End of Key Stage One Examinations
Year 2 (end of KS1) national Standard Attainment Tests (SATs)
New-style KS1 SATs were introduced in 2016 for all Year 2 children in England. Here's what parents need to know about the English and maths assessments in 2019 and beyond.
In the summer term 2016, children at the end of Key Stage 1 were the first to sit new SATs papers. SATs have been overhauled in both Key Stage 1 and Key Stage 2 to reflect the changes to the national curriculum, which was introduced from September 2014.
At the end of Year 2, children take SATs in:
English grammar, punctuation and spelling (optional paper, schools can decide whether to use it)
On 14 September 2017 it was confirmed that the KS1 SATs will be made non-statutory (so schools will be able to choose whether to adminster them or not) from 2023. Until then children will continue to be assessed in May during Year 2.
Key Stage 1 reading
The new reading test for Year 2 pupils is made up of two separate papers:
Paper 1 consists of a selection of texts totalling 400 to 700 words, with questions interspersed
Paper 2 comprises a reading booklet of a selection of passages totalling 800 to 1100 words. Children will write their answers in a separate booklet
Each paper is worth 50 per cent of the marks, and should take around 30 minutes, but children are not be strictly timed, as the tests are not intended to assess children’s ability to work at speed. The texts in the reading papers cover a range of fiction, non-fiction and poetry, and get progressively more difficult towards the end of the test. Teachers have the option to stop the test at any point that they feel is appropriate for a particular child.
There are a variety of question types:
Ranking/ordering, e.g. ‘Number the events below to show in which order they happened in the story’
Matching, e.g. ‘Match the character to the job that they do in the story’
Labelling, e.g. ‘Label the text to show the title’
Find and copy, e.g. ‘Find and copy one word that shows what the weather was like in the story’
Short answer, e.g. ‘What does the bear eat?’
Open-ended answer, e.g. ‘Why did Lucy write the letter to her grandmother? Give two reasons’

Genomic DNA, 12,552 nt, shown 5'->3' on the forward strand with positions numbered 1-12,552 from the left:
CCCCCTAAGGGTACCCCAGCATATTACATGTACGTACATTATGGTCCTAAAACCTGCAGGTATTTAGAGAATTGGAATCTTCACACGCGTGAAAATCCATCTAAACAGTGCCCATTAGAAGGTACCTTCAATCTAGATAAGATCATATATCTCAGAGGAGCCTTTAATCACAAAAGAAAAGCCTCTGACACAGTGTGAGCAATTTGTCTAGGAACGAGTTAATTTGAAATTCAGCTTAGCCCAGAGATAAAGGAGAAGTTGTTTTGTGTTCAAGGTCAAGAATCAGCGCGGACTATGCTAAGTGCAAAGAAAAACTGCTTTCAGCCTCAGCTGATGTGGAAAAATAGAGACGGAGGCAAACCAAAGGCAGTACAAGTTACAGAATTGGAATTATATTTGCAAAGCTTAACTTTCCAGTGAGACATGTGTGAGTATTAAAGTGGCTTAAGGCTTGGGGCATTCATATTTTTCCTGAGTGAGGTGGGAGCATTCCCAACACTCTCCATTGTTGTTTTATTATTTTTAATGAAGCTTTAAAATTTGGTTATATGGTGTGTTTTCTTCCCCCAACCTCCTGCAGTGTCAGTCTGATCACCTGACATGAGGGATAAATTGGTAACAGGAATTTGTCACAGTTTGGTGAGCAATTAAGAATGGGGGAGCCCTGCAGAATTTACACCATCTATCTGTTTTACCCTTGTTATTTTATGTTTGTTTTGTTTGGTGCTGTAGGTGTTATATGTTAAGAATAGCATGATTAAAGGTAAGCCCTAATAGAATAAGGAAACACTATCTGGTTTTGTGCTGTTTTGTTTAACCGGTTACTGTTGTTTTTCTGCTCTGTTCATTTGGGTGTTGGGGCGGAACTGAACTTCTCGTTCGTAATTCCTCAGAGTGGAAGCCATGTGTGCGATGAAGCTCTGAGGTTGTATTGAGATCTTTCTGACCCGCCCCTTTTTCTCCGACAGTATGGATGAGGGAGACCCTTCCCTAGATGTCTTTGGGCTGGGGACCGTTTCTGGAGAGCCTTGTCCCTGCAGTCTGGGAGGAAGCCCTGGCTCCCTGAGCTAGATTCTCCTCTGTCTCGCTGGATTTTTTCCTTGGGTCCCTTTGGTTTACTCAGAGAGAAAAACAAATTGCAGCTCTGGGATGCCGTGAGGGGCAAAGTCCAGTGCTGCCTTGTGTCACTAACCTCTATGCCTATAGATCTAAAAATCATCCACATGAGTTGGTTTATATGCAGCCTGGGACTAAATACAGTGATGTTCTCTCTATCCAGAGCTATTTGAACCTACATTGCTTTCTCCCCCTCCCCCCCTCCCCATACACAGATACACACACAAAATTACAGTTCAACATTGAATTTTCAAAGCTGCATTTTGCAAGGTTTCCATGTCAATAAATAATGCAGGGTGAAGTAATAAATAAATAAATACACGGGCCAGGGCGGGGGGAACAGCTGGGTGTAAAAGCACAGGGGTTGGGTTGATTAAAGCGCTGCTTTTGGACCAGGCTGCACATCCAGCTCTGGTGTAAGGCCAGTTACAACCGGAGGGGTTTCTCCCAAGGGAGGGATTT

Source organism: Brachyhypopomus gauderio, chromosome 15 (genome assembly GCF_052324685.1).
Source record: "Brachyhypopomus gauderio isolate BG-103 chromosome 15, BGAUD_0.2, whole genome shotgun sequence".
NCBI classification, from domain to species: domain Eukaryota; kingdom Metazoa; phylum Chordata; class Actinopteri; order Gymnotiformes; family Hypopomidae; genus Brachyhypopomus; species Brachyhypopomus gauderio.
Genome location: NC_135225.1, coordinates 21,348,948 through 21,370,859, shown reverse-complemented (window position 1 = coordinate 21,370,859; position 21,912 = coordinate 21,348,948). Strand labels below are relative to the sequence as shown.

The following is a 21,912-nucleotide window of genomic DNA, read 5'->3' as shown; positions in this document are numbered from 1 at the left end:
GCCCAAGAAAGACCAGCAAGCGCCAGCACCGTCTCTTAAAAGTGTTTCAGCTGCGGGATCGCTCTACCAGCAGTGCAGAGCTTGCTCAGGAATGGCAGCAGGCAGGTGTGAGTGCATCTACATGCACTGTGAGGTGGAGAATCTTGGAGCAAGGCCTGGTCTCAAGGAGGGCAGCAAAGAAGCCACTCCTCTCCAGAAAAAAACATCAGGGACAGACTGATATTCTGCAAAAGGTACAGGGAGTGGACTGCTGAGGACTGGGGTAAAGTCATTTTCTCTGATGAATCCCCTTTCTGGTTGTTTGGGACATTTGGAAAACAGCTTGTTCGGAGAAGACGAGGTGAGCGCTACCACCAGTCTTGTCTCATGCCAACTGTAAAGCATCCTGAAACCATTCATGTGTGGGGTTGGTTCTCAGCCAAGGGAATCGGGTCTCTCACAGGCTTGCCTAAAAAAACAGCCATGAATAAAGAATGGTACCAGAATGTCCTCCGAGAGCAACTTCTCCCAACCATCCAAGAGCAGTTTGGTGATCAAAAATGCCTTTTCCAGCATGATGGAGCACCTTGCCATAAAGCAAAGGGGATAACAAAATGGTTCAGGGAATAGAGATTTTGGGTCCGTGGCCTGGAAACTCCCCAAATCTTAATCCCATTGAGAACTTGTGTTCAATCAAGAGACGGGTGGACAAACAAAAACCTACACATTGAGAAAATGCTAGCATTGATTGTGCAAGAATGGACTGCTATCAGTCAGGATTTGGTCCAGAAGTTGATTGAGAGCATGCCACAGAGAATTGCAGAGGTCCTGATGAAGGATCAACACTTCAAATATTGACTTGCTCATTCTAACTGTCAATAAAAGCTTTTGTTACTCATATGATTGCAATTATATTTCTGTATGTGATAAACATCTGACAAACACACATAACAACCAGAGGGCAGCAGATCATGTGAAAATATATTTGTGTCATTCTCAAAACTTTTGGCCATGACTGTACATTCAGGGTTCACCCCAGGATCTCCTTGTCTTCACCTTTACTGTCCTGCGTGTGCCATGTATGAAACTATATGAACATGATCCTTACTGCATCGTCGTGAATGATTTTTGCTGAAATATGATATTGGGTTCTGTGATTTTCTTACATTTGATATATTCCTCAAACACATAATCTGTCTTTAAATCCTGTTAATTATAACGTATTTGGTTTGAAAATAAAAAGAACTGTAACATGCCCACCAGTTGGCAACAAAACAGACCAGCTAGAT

Key stage 1 grammar, spelling and punctuation
Children taking Key Stage 1 SATs may also sit two separate papers in grammar, spelling and punctuation:
Paper 1: a 20-word spelling test taking approximately 15 minutes and worth 20 marks.
Paper 2: a grammar, punctuation and vocabulary test, in two sections of around 10 minutes each (with a break between, if necessary), worth 20 marks. This will involve a mixture of selecting the right answers e.g. through multiple choice, and writing short answers.
In May 2016, following the KS1 SATs spelling paper accidentally being made available on the Department for Education website before the test, Schools Minister Nick Gibb decided the test would be optional in 2016.
In 2017 the KS1 SPAG test remained optional, so schools could choose whether to adminster it to their pupils. This was also the case in 2018.
Key Stage 1 maths
The new Key Stage 1 maths test is made up of two papers:
Paper 1: arithmetic, worth 25 marks and taking around 15 minutes.
Paper 2: mathematical fluency, problem-solving and reasoning, worth 35 marks and taking 35 minutes, with a break if necessary. There are a variety of question types: multiple choice, matching, true/false, constrained (e.g. completing a chart or table; drawing a shape) and less constrained (e.g. where children have to show or explain their method).
Children are not allowed to use any tools such as calculators or number lines.
When will the KS1 SATs take place?
The KS1 SATs are due to be administered in May 2019.
Unlike KS2 SATs, KS1 SATs don't have to be administered according to a nationally-set timetable in a specific week. Schools are free to manage the timetable and will aim to administer the tests in the classroom in a low-stress, low-key way; some children won't even be aware they've taken them!
How will the tests be marked?
Although the tests are set externally, they are marked by teachers within the school.
Children are given a scaled score. Their raw score – the actual number of marks they get – is translated into a scaled score, where a score of 100 means the child is working at the expected standard.
A score below 100 indicates that the child needs more support, whereas a score of above 100 suggests the child is working at a higher level than expected for their age. The maximum score possible is 115, and the minimum is 85.
Teacher assessments are also used to build up a picture of your child’s learning and achievements. In addition, your child will receive an overall result saying whether they have achieved the required standard in the tests (your child's actual results won't be communicated to you unless you ask for them).